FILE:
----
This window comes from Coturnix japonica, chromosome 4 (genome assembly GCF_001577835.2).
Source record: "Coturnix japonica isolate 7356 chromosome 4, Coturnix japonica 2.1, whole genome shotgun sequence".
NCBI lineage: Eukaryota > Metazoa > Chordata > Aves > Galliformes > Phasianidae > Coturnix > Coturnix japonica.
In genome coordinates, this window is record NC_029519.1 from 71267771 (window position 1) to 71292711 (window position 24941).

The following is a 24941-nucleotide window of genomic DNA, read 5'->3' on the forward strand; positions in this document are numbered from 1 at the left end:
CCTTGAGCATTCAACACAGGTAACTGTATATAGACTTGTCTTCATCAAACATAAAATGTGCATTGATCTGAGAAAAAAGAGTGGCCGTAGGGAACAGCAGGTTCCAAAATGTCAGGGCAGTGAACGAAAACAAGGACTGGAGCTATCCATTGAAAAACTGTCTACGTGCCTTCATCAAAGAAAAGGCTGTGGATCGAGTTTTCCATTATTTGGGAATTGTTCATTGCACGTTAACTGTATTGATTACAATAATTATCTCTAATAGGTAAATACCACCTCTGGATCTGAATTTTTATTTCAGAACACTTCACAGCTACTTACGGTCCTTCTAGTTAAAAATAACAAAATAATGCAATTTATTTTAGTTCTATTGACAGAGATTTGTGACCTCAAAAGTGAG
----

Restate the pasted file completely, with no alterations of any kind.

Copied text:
This window comes from Coturnix japonica, chromosome 4 (genome assembly GCF_001577835.2).
Source record: "Coturnix japonica isolate 7356 chromosome 4, Coturnix japonica 2.1, whole genome shotgun sequence".
NCBI lineage: Eukaryota > Metazoa > Chordata > Aves > Galliformes > Phasianidae > Coturnix > Coturnix japonica.
In genome coordinates, this window is record NC_029519.1 from 71267771 (window position 1) to 71292711 (window position 24941).

The following is a 24941-nucleotide window of genomic DNA, read 5'->3' on the forward strand; positions in this document are numbered from 1 at the left end:
CCTTGAGCATTCAACACAGGTAACTGTATATAGACTTGTCTTCATCAAACATAAAATGTGCATTGATCTGAGAAAAAAGAGTGGCCGTAGGGAACAGCAGGTTCCAAAATGTCAGGGCAGTGAACGAAAACAAGGACTGGAGCTATCCATTGAAAAACTGTCTACGTGCCTTCATCAAAGAAAAGGCTGTGGATCGAGTTTTCCATTATTTGGGAATTGTTCATTGCACGTTAACTGTATTGATTACAATAATTATCTCTAATAGGTAAATACCACCTCTGGATCTGAATTTTTATTTCAGAACACTTCACAGCTACTTACGGTCCTTCTAGTTAAAAATAACAAAATAATGCAATTTATTTTAGTTCTATTGACAGAGATTTGTGACCTCAAAAGTGAG